debug1: expecting SSH2_MSG_NEWKEYS
debug1: SSH2_MSG_NEWKEYS received
debug1: SSH2_MSG_SERVICE_REQUEST sent
debug1: SSH2_MSG_SERVICE_ACCEPT received
debug1: Authentications that can continue: publickey,gssapi-with-mic,password
debug1: Next authentication method: gssapi-with-mic
debug1: An invalid name was supplied
Cannot determine realm for numeric host address

debug1: An invalid name was supplied
Cannot determine realm for numeric host address

debug1: Next authentication method: publickey
debug1: Offering public key: /root/.ssh/id_rsa
debug1: Authentications that can continue: publickey,gssapi-with-mic,password
debug1: Offering public key: /root/.ssh/id_rsa
debug1: Server accepts key: pkalg ssh-rsa blen 149
debug1: read PEM private key done: type RSA
debug1: Authentication succeeded (publickey).
debug1: channel 0: new [client-session]
debug1: Entering interactive session.
Last login: Thu Aug  9 16:41:30 2007 from 10.1.5.20
[root@Char ~]# exit

Prerequisites

Make sure:

  • you have at least one good backup of the virtual machine you intend to migrate
  • rsync is installed on the target host
  • In general you cannot migrate from bigger kernel versions to smaller ones
  • By default, after the migration process is completed, the Container private area and configuration file are deleted on the old HN. However, if you wish the Container private area on the Source Node to not be removed after the successful Container migration, you can override the default vzmigrate behavior by using the –r no switch.

vzmigrate usage

Now that the vzmigrate script will function, a little bit on vzmigrate.

This program is used for container migration to another node
Usage:
vzmigrate [-r yes|no] [--ssh=<options>] [--keep-dst] [--online] [-v]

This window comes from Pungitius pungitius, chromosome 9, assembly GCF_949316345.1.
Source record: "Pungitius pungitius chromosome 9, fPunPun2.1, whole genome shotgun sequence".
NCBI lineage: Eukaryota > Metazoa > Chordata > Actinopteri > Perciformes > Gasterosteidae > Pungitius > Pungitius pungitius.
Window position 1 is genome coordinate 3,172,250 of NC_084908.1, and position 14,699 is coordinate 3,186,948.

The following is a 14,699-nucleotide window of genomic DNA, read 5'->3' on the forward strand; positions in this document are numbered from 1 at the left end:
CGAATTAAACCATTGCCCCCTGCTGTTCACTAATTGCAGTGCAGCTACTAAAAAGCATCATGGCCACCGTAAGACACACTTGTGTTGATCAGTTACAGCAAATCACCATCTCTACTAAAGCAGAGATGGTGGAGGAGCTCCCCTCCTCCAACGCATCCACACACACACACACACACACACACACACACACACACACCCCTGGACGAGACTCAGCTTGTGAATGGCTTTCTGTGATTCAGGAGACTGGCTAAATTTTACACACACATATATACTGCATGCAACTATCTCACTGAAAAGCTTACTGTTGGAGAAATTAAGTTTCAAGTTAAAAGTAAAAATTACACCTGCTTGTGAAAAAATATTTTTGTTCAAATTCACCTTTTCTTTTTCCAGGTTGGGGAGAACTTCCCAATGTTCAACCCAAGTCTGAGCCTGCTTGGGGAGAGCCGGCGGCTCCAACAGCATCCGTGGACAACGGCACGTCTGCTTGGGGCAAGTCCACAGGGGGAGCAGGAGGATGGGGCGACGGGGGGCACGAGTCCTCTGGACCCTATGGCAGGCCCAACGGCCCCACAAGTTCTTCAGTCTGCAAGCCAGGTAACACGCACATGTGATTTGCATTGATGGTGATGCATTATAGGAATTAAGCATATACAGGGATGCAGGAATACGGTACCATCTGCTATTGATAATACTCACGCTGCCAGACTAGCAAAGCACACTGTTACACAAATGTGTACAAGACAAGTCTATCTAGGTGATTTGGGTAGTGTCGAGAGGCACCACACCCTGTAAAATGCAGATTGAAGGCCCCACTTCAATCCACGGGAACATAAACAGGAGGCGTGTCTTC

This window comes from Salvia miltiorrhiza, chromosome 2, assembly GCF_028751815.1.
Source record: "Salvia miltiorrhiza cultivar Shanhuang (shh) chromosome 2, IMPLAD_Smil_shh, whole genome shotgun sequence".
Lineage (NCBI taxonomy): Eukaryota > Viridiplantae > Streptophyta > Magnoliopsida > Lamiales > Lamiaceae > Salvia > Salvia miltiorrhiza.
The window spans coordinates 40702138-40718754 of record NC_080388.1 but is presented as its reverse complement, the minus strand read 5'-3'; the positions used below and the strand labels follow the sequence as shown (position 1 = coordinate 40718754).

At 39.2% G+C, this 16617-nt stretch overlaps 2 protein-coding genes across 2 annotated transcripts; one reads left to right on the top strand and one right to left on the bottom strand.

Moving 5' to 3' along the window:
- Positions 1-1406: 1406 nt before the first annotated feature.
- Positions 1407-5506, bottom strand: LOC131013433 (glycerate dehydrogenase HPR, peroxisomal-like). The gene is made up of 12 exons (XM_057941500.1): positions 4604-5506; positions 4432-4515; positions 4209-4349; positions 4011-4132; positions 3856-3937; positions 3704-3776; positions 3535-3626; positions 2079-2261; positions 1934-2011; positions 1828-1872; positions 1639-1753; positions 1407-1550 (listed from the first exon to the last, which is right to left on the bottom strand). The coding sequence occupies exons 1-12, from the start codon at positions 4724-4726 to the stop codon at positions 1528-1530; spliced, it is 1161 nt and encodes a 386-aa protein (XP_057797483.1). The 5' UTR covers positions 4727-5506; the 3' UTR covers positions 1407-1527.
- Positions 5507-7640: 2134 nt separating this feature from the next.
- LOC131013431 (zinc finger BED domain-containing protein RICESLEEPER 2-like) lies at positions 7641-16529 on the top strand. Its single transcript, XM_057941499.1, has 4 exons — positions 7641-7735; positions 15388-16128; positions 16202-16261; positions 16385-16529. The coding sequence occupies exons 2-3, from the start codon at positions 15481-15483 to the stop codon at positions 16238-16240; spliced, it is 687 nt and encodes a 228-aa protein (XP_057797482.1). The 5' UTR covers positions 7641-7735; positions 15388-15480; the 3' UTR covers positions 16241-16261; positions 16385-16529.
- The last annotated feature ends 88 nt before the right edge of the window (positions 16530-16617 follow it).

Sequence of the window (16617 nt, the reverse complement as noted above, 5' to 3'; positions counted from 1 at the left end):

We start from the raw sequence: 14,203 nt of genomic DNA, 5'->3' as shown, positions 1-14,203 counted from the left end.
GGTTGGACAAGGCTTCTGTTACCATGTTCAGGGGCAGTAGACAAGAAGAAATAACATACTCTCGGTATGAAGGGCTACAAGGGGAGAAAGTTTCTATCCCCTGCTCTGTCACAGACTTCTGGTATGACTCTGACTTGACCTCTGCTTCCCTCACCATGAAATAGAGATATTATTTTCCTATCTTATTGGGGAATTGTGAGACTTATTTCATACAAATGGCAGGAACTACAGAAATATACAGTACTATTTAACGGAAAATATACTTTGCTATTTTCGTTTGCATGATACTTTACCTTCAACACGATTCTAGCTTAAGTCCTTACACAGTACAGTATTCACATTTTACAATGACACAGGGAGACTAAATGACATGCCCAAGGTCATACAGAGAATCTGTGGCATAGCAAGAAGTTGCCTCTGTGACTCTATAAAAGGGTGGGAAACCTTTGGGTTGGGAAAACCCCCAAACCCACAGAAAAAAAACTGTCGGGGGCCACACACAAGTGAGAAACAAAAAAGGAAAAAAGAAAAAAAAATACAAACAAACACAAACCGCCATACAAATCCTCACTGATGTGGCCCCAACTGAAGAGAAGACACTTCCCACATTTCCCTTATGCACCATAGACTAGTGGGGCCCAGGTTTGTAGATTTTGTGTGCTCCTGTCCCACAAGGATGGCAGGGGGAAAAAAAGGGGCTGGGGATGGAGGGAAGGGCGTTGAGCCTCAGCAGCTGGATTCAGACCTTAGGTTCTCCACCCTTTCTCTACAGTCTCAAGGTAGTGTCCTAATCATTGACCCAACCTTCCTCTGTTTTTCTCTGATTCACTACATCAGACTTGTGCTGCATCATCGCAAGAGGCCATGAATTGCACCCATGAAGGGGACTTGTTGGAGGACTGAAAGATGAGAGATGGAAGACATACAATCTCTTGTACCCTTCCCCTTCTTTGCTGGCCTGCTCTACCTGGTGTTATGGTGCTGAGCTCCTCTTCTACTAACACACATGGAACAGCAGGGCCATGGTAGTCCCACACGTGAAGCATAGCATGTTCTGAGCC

destination_address <CTID>
Options:
-r, --remove-area yes|no
        Whether to remove container on source HN for successfully migrated container.
--ssh=<ssh options>
        Additional options that will be passed to ssh while establishing
        connection to destination HN. Please be careful with options
        passed, DO NOT pass destination hostname.
--keep-dst
        Do not clean synced destination container private area in case of some
        error. It makes sense to use this option on big container migration to
        avoid syncing container private area again in case some error
        (on container stop for example) occurs during first migration attempt.
--online
        Perform online (zero-downtime) migration: during the migration the
        container hangs for a while and after the migration it continues working
        as though nothing has happened.
-v
        Verbose mode. Causes vzmigrate to print debugging messages about
        its progress (including some time statistics).

Example

Here is an example of migrating container 101 from the current HN to one at 10.1.5.6:

[root@OpenVZ .ssh]# vzmigrate 10.1.5.6 101
OPT:10.1.5.6
Starting migration of container 101 on 10.1.5.6
Preparing remote node
Initializing remote quota
Syncing private
Syncing 2nd level quota
Turning quota off
Cleanup

Migrate all running containers

Here’s a simple shell script that will migrate each container one after another. Just pass the destination host node as the single argument to the script. Feel free to add the -v flag to the vzmigrate flags if you’d like to see it execute with the verbose option:

for CT in $(vzlist -H -o veid); do vzmigrate --remove-area no --keep-dst $1 $CT; done

Additional Information

You can also use this guide to migrate from OpenVZ to Proxmox VE.

If you use Proxmox VE, you may also want to read how to Backup-Restore a virtual machine, be it OpenVZ or KVM.

Turning On and Off Second-Level Quotas for Container

The parameter that controls the second-level disk quotas is QUOTAUGIDLIMIT in the Container configuration file. By default, the value of this parameter is zero and this corresponds to disabled per-user and per-group quotas.